Loan sponsors are often involved in commercial real estate deals because the size of the deals that a sponsor is syndicated to is generally considerable and sometimes much more extensive than their net worth and liquid cash position. This is also generally why the sponsor may not be able to put in as much money as he may want in the deal.
That is because once he does, the sponsor losses some of his liquidity on hand that he can show the lender for the subsequent acquisition, so it’s always a balancing act for sponsors to ensure they have as much “show me” cash on hand to effectively meet the lender’s satisfaction for each deal moving forward.
Loan sponsors typically charge a fee for their services and may also take a share of the profits from the deal.
Why do real estate syndicators charge fees?
The primary reason sponsors charge fees is that they are taking on significant risks by putting their capital at stake to get a project off the ground and cover some administrative costs. Furthermore, sponsors have extensive knowledge of developing and managing a property from start to finish. And lastly, sponsors can bring in equity investors to help get the project off the ground by providing up-front capital, which keeps real estate deals from happening all the time.
How to find a good real estate sponsor to invest alongside with
Finding a solid real estate sponsor can sometimes be challenging if you don’t have a reliable, warm network. Although nowadays you can discover new real estate sponsors through reading articles like these or discovering them on social media, you can also find them on select crowdfunding sites.
But generally, because most sponsors/syndicators are privately held companies, it’s always good to continue to educate yourself with whatever content they are putting out and get to know who the sponsors are and whether you like or trust them.
At the end of the day, it’s about whether you trust the jockey because that’s whose expertise you’re betting on and who will become the fiduciary of your capital.
Frequently Asked Questions About Commercial Real Estate Sponsors
The typical acquisition fee in a real estate syndication is anywhere from 1%-3% of the property’s total purchase price.
The acquisition fee in a real estate transaction effectively comes from the capital raised from equity investors before closing on the deal. But it is important to note that when the sponsor invests their own capital in the deal, their money also sits on the same side as limited partners (LPs), which effectively means that a percentage of their dollars also goes towards funding the acquisition fee.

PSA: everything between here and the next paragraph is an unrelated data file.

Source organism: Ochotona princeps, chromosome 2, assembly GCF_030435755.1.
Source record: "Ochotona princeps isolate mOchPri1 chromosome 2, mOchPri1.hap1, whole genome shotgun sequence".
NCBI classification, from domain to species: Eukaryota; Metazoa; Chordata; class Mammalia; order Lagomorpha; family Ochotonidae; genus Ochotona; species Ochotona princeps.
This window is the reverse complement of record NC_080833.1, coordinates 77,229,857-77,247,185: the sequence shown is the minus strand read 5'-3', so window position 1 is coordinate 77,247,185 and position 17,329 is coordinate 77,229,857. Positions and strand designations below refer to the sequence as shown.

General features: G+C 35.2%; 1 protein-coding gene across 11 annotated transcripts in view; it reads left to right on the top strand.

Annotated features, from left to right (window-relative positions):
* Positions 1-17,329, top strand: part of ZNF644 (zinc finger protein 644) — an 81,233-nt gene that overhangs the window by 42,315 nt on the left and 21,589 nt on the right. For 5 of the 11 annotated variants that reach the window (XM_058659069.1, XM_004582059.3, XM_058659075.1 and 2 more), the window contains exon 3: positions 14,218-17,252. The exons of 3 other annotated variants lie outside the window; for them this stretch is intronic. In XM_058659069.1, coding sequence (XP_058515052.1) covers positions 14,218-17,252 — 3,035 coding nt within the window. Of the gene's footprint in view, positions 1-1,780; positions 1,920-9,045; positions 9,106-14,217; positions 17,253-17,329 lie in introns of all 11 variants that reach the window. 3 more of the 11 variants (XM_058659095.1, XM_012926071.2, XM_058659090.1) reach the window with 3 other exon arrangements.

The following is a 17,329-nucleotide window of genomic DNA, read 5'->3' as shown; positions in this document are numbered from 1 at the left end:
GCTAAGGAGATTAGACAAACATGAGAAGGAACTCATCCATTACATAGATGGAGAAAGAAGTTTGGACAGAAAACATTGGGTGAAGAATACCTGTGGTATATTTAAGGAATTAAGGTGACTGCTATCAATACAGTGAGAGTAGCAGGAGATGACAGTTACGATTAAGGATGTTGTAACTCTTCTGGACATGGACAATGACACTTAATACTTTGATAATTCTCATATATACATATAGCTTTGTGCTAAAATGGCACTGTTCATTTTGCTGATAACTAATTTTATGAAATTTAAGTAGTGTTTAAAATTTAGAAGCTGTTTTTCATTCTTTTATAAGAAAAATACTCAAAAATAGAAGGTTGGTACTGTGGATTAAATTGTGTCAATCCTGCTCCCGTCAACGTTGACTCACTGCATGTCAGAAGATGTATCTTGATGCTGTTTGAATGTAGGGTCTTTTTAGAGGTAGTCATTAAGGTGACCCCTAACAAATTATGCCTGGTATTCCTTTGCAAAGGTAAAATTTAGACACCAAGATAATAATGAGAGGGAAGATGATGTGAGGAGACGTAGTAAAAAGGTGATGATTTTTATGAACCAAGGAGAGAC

A promotion is the equity split the sponsor/syndicator retains for putting the deal together, managing it, and executing it. A typical promotion structure for a real estate sponsor is 30%. However, it varies depending on many factors, such as the level of risk, return expectations, capital required, the size of the deal, and much more.
A sponsor makes money by executing on increasing the property value. As a result, the sponsor’s equity position grows in the deal, and they can capture this when the deal is sold, just like investors. Also, a sponsor is compensated for specific fees associated with the deal and can earn more in the form of the cash flow from the deal if they over-deliver on certain return hurdles set out in the partnership.
Real Estate Sponsor - Conclusion
As you can see, the sponsor has a lot of responsibilities and is an integral part of any large real estate deal. They play a crucial role in bringing together all the pieces that make up the project: financial support, legal knowledge, and day-to-day management. They also provide an equity investment opportunity to other equity investors who want to be involved in the deal.
At Willowdale Equity, we offer private investment opportunities to select non-accredited and accredited investors in our future acquisition of large value-add apartment communities across the Southeastern United States. To learn more and get access to our exclusive investment opportunities, you can join the Willowdale Equity investments by clicking here.
You’ll Get Access To:
- Our Private Investor Portal
- Private Webinars
- Our Resources
- Exclusive Investment Opportunities
- And Much More!